The aim of the conference is to explore how the ‘cultural’ and the ‘transcultural’ cannot be studied in isolation but rather need to be seen as part of a complex system of circulation which goes beyond national boundaries, canons or linguistic discreteness. The conference aims to bring together researchers who are working on the transnational across Modern Languages and whose work poses questions both on how we study culture and how we produce a version of Modern Languages that is fully respondent to practices of human mobility and cultural exchange.

250 word abstracts should be submitted by 30 April 2016 to Georgia Wall at: G.Wall at

Abstracts should follow this order:
author(s), b) affiliation, c) email address, d) title of abstract, e) body of abstract, f) bibliography

Please specify in the subject of your email: 'Transnational Modern Languages’.

We will acknowledge receipt and answer to all paper proposals submitted. If you do not receive a reply from us in two weeks, you should assume we did not receive your proposal.

Wednesday, 9 March 2016

Congratulations to Juliette Scott!

Warmest and heartiest congratulations to PhD student Juliette Scott, who passed her PhD viva today with flying colours.  Her thesis is entitled

Optimising the Performance of Outsourced Legal Translation

Brava !!!!

Monday, 29 February 2016

'Cinema and Media Studies in Translation' Call for Proposals **deadline extended to 3 April 2016**

Cinema and Media Studies in Translation
Call for Proposals 2016 (**DEADLINE NOW EXTENDED**)

With courses on World Cinema (generally understood as the films and film industries of non-English speaking countries) and Global Media increasingly included in the curricula of Film and Media Studies departments, there is a need for English-speaking students and scholars to recognize the vast body of critical work published on film and media productions outside the Anglophone world. Many of those texts are written by nationals working in their language, which provide a depth of cultural knowledge and insight impossible to replicate by scholars based in a different culture, and/or who do not speak the language concerned. It is also the case that some of the best theoretical work and critical analyses of film and media are written in languages other than English; it is important that they be made accessible to Anglophone readers.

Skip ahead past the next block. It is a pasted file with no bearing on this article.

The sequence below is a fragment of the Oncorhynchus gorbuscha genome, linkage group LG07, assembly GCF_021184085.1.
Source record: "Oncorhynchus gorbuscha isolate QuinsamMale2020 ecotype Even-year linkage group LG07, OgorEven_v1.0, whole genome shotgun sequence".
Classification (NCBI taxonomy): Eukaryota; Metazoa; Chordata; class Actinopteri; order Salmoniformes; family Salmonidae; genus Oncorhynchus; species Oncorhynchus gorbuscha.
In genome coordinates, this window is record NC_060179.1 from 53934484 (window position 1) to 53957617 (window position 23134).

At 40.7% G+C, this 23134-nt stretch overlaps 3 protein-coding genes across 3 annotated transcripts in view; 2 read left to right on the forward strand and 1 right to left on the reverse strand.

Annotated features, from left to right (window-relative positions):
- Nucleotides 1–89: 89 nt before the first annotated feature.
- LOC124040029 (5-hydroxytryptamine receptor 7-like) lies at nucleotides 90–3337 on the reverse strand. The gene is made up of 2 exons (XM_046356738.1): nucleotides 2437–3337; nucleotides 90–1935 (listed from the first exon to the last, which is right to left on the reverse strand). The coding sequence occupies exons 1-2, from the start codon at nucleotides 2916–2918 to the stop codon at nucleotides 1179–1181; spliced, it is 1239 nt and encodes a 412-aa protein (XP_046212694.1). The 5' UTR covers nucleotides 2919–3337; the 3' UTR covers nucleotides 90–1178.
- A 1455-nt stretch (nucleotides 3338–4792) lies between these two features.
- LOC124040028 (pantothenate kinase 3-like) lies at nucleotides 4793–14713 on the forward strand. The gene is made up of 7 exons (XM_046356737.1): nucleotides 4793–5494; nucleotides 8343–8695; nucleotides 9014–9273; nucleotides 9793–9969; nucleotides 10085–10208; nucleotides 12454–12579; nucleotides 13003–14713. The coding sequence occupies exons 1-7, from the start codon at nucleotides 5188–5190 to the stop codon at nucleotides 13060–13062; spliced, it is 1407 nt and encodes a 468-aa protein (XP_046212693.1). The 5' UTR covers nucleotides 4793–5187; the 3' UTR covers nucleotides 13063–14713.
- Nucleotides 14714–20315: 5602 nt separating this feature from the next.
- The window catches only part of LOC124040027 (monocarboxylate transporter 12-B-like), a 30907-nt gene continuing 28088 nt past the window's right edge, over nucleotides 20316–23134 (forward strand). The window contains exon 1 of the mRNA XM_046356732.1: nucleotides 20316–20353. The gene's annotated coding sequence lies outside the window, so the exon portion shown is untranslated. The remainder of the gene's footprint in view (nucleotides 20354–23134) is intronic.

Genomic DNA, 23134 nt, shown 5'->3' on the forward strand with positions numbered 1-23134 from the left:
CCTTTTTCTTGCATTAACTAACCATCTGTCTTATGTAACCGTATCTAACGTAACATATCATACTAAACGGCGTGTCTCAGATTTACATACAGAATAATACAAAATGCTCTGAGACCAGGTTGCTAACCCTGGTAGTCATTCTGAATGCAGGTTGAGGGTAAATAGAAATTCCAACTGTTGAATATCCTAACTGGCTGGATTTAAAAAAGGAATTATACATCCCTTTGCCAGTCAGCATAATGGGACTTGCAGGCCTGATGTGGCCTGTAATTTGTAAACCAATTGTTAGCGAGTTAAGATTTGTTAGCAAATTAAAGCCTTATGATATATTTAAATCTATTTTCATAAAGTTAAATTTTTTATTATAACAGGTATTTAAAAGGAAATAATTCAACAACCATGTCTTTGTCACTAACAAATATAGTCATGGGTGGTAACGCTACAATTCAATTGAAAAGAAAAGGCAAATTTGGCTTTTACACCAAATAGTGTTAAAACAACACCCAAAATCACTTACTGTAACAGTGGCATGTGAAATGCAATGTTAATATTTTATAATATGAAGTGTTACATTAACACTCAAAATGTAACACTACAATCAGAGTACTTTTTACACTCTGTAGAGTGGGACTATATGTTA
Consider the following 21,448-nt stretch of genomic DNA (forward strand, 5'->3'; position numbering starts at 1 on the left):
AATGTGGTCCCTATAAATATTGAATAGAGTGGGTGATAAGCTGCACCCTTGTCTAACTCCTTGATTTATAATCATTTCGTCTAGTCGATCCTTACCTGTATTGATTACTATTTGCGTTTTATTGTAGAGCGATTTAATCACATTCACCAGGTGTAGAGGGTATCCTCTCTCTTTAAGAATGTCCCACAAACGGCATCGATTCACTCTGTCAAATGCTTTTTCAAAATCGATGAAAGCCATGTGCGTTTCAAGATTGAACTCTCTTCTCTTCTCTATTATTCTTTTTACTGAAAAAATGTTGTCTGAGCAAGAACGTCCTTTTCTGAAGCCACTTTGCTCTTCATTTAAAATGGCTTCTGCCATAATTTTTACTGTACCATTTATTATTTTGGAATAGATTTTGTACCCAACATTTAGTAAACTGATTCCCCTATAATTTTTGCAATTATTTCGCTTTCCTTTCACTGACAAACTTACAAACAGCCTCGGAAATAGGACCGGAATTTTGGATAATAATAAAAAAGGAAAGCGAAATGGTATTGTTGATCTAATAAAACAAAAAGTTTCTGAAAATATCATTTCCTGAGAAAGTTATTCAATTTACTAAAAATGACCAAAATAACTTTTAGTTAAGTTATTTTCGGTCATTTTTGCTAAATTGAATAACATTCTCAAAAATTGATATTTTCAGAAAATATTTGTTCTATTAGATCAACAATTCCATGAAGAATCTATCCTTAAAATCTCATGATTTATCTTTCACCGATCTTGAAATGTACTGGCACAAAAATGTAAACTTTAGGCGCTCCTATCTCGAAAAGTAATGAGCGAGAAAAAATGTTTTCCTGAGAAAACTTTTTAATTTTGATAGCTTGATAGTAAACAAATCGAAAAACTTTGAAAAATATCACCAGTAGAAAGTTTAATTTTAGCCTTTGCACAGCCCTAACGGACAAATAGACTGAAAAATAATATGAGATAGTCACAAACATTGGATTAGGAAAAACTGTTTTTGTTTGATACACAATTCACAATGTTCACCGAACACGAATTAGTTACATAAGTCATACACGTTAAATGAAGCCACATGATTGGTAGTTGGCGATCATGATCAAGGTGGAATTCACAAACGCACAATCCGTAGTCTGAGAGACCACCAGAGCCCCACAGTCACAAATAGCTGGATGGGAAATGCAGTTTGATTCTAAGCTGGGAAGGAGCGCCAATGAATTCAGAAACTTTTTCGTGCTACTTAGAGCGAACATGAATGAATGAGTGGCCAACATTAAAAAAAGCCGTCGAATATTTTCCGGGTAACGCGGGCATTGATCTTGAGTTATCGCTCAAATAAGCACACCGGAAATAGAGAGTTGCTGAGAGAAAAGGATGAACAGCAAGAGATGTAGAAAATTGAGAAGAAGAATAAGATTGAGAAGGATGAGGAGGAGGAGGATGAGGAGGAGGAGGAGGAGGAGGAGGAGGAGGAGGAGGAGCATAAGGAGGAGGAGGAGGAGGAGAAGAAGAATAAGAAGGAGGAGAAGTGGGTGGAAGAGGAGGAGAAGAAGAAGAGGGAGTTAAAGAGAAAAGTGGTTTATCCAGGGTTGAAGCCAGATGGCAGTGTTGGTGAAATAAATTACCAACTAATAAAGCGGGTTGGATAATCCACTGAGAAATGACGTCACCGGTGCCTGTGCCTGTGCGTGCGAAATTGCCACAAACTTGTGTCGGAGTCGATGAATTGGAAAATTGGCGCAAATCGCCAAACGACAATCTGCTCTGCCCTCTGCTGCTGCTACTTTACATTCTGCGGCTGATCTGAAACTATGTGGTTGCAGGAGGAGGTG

With these factors in mind, the Translation/Publication Committee of the Society for Cinema and Media Studies invites proposals for the translation of outstanding scholarly texts in languages other than English, for publication in Cinema Journal. Journal articles, book chapters, or self-contained sections of a book that focus on a particular topic in a unified, coherent way can all be appropriate for this purpose.

Proposals should include:

1. The author, title, and publication details of the work being proposed (including the place, press, and date of publication).
2. A statement identifying the significance of the work, and why it might be interesting to film and media scholars and students, SCMS members in particular.
3. A clarification of the copyright status of the original source material.
4. An indication of likely word length.
5. The name and credentials of a prospective translator.

Proposals are welcome for a work published in any language other than English. One grant-in-aid of $1,000 will be paid to the translator. The scholar leading the project should provide an introduction that lays out the importance of the author and the text. The total word count of the introduction and translated text should be between 8,000 and 10,000 words in English. In some cases, shorter projects of 5,000 words (text and translation) will be considered (in which case the grant-in-aid will be adjusted accordingly). Self-nominations will not be accepted.

The due date for the proposals has been extended to April 3, 2016.

The due date for the final submission has been extended to August 14, 2016 (for a 2018 publication date). Subsequent rounds will be announced later in the year.

The proposals should be sent to Nataša Ďurovičová, natasa-durovicova [at]

Translation/Publication Committee 2015-6:

Nataša Ďurovičová (University of Iowa), Chair 2015-6
Chris Baumann (Stockholms Universitet)
Robert von Dassanowsky (University of Colorado)
Alistair Fox (University of Otago)
Mattias Frey (University of Kent)

Tuesday, 23 February 2016

Poems in translation 25: Alastair Reid, 'What Gets Lost/Lo Que Se Pierde'

I was recently reading Edith Grossman's book Why Translation Matters and came across this lovely candidate for our occasional series of poems about translation.

Alastair Reid, translator of Borges and Neruda, on 'what gets lost in language itself'. From his 1978 collection Weathering, presented here through the good offices of Google Books: